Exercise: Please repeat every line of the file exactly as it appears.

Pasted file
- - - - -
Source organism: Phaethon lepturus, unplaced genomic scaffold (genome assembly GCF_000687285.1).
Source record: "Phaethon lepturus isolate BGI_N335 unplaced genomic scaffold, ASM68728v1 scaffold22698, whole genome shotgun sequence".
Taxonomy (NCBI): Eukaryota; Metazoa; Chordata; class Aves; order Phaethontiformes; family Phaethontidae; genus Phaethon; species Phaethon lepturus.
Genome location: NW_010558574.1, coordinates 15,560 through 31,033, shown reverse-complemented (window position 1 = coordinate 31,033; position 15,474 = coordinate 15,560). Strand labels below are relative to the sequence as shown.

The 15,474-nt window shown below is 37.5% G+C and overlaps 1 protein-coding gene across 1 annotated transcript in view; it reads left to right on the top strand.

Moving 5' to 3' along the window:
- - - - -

Source organism: Phaethon lepturus, unplaced genomic scaffold (genome assembly GCF_000687285.1).
Source record: "Phaethon lepturus isolate BGI_N335 unplaced genomic scaffold, ASM68728v1 scaffold22698, whole genome shotgun sequence".
Taxonomy (NCBI): Eukaryota; Metazoa; Chordata; class Aves; order Phaethontiformes; family Phaethontidae; genus Phaethon; species Phaethon lepturus.
Genome location: NW_010558574.1, coordinates 15,560 through 31,033, shown reverse-complemented (window position 1 = coordinate 31,033; position 15,474 = coordinate 15,560). Strand labels below are relative to the sequence as shown.

The 15,474-nt window shown below is 37.5% G+C and overlaps 1 protein-coding gene across 1 annotated transcript in view; it reads left to right on the top strand.

Moving 5' to 3' along the window: